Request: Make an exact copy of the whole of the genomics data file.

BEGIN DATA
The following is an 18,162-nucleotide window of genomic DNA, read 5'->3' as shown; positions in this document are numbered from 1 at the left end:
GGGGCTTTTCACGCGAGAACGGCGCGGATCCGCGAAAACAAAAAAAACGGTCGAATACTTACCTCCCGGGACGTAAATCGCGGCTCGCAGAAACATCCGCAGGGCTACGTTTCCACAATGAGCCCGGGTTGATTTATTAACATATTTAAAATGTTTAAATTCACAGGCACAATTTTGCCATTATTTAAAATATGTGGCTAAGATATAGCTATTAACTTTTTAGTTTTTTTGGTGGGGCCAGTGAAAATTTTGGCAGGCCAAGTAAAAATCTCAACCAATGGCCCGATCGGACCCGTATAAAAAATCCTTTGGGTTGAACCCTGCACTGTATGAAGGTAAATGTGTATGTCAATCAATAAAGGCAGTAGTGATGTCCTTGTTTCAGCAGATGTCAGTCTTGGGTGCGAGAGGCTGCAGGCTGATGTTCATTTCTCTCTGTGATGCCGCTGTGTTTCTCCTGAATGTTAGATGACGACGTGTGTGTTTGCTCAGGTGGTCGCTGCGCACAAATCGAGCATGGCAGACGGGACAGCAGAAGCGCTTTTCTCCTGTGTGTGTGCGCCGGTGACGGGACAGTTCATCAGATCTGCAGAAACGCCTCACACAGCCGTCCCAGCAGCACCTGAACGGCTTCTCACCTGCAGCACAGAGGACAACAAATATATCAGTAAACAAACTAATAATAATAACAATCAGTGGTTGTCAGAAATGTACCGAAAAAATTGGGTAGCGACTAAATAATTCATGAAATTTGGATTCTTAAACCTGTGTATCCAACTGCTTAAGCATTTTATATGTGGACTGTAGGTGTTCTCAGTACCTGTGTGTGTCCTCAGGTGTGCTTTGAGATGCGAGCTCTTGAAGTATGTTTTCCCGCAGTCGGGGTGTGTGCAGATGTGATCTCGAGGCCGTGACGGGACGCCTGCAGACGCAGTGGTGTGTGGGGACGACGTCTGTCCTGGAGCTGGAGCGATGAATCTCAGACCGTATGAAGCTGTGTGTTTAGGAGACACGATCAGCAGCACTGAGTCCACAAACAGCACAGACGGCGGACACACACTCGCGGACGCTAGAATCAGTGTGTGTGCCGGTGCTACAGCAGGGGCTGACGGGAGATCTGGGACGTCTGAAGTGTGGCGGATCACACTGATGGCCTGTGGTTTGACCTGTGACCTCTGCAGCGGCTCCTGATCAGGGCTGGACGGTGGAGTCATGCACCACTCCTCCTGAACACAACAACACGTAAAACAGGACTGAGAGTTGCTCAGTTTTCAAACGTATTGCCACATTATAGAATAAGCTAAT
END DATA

The following is an 18,162-nucleotide window of genomic DNA, read 5'->3' as shown; positions in this document are numbered from 1 at the left end:
GGGGCTTTTCACGCGAGAACGGCGCGGATCCGCGAAAACAAAAAAAACGGTCGAATACTTACCTCCCGGGACGTAAATCGCGGCTCGCAGAAACATCCGCAGGGCTACGTTTCCACAATGAGCCCGGGTTGATTTATTAACATATTTAAAATGTTTAAATTCACAGGCACAATTTTGCCATTATTTAAAATATGTGGCTAAGATATAGCTATTAACTTTTTAGTTTTTTTGGTGGGGCCAGTGAAAATTTTGGCAGGCCAAGTAAAAATCTCAACCAATGGCCCGATCGGACCCGTATAAAAAATCCTTTGGGTTGAACCCTGCACTGTATGAAGGTAAATGTGTATGTCAATCAATAAAGGCAGTAGTGATGTCCTTGTTTCAGCAGATGTCAGTCTTGGGTGCGAGAGGCTGCAGGCTGATGTTCATTTCTCTCTGTGATGCCGCTGTGTTTCTCCTGAATGTTAGATGACGACGTGTGTGTTTGCTCAGGTGGTCGCTGCGCACAAATCGAGCATGGCAGACGGGACAGCAGAAGCGCTTTTCTCCTGTGTGTGTGCGCCGGTGACGGGACAGTTCATCAGATCTGCAGAAACGCCTCACACAGCCGTCCCAGCAGCACCTGAACGGCTTCTCACCTGCAGCACAGAGGACAACAAATATATCAGTAAACAAACTAATAATAATAACAATCAGTGGTTGTCAGAAATGTACCGAAAAAATTGGGTAGCGACTAAATAATTCATGAAATTTGGATTCTTAAACCTGTGTATCCAACTGCTTAAGCATTTTATATGTGGACTGTAGGTGTTCTCAGTACCTGTGTGTGTCCTCAGGTGTGCTTTGAGATGCGAGCTCTTGAAGTATGTTTTCCCGCAGTCGGGGTGTGTGCAGATGTGATCTCGAGGCCGTGACGGGACGCCTGCAGACGCAGTGGTGTGTGGGGACGACGTCTGTCCTGGAGCTGGAGCGATGAATCTCAGACCGTATGAAGCTGTGTGTTTAGGAGACACGATCAGCAGCACTGAGTCCACAAACAGCACAGACGGCGGACACACACTCGCGGACGCTAGAATCAGTGTGTGTGCCGGTGCTACAGCAGGGGCTGACGGGAGATCTGGGACGTCTGAAGTGTGGCGGATCACACTGATGGCCTGTGGTTTGACCTGTGACCTCTGCAGCGGCTCCTGATCAGGGCTGGACGGTGGAGTCATGCACCACTCCTCCTGAACACAACAACACGTAAAACAGGACTGAGAGTTGCTCAGTTTTCAAACGTATTGCCACATTATAGAATAAGCTAAT